At Jose, Pittman says it’s hard to know if the virus scare is affecting business: Spring break holidays are still happening, and it’s hard to know if fewer people are in because of that or if they’re afraid to leave their houses.
That’s another point: If restaurants, caterers and other service industry businesses see a slump now, the timing is bad. People leave town for the summer, and it slows — dramatically for many — so making money now can be vital for sustaining until the fall.
For Terry Kranz of TK Culinary in Dallas, he’s feeling that as events get canceled.
“What I’ve seen is everybody has been extremely hesitant to book, and it started back, I want to say, in January,” he says. “I started to see back then that people were canceling events.”
He’s also getting inquiries about fees for canceling events.
“It’s affecting a lot of people’s lives,” Kranz says. “I can only imagine what the financial aspect is for our industry; it’s going to devastate a lot of little people.”
Good Local Markets brings back its White Rock Farmers Market this weekend. It always enforces proper hand-washing stations at any prepared food booth or any booth that has sampling, and bathrooms for washing hands are available inside the adjacent church. Both this location and the one in Lakewood will have a hand-washing station set up at the information booths.
“Vendors are discouraged from attending the market sick, as well as customers. Farmers and vendors depend on us for their livelihood; we are the only source of income for many of the farm and ranch families that come to our markets,” says Casey Cutler, the director of Good Local Markets. “We will continue our farmers markets, using caution until the city cancels all events in the Dallas area.”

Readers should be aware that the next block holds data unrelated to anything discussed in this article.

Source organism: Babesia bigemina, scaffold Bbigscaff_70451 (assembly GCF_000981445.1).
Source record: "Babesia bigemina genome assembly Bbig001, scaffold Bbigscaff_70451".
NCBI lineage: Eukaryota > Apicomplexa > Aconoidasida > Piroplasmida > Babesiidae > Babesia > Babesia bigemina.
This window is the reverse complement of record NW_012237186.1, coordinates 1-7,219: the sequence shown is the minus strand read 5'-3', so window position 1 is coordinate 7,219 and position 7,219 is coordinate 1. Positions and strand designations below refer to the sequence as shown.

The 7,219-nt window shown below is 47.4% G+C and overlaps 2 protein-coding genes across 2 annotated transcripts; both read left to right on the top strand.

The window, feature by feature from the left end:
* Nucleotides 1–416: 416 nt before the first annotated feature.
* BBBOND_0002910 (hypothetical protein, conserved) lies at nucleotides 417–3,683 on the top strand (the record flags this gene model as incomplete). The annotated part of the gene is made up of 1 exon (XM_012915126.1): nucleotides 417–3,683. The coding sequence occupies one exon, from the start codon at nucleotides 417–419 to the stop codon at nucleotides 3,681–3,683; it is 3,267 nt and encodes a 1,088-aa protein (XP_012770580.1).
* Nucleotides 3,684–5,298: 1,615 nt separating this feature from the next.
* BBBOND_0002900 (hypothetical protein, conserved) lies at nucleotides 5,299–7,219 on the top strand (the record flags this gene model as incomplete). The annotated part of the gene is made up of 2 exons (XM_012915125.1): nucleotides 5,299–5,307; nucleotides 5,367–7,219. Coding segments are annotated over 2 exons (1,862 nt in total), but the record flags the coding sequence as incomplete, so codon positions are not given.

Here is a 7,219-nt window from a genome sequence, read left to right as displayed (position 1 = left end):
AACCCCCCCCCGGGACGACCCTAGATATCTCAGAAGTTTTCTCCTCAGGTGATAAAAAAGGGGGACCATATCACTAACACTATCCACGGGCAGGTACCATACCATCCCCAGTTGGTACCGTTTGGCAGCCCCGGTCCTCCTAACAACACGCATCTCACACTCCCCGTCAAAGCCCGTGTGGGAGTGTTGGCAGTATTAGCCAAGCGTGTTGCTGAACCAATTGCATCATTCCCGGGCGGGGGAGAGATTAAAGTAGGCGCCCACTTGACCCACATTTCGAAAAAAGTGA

Many restaurateurs said they were mostly focused on hand washing — encouraging it and making it more easily available with intentionally placed hand sanitizer.
Jill Grobowsky Bergus of Lockhart Smokehouse is in that boat, and they’re doing deep cleanings every night. She’s also “happy to take your order from 6 feet away.”
Fat Straws, with four locations, is taking a number of steps, including no longer accepting reusable mugs, mason jars or tumblers. Straws there are now kept behind the counter, too.
A number of people are being intentional about continuing to be a patron to restaurants during this time. Not a bad idea: Restaurants have countless bills to pay, from rent to taxes to ice machine rentals and linens (and a whole lot more). How are they to make those without customers?
As much as we’d like to write, “Please wash your hands, be smart and keep supporting your local businesses,” the reality is, people are worried, too.
“Deep Ellum is the unwashed hands of Dallas. That’s the scary thing about being out here. I feel like if there’s a small breakout in Bishop Arts, people wouldn’t freak out. But Deep Ellum, if someone gets it, you’ll have 200 people get it in a weekend,” Farrell says. “We’re all kinda freaking out. It all depends on the news. The second it says something popped up downtown or, worst-case scenario, Deep Ellum, this place could clear out.”
TLDR? Wash your hands and support Dallas businesses.
Brian Reinhart contributed to the reporting of this story.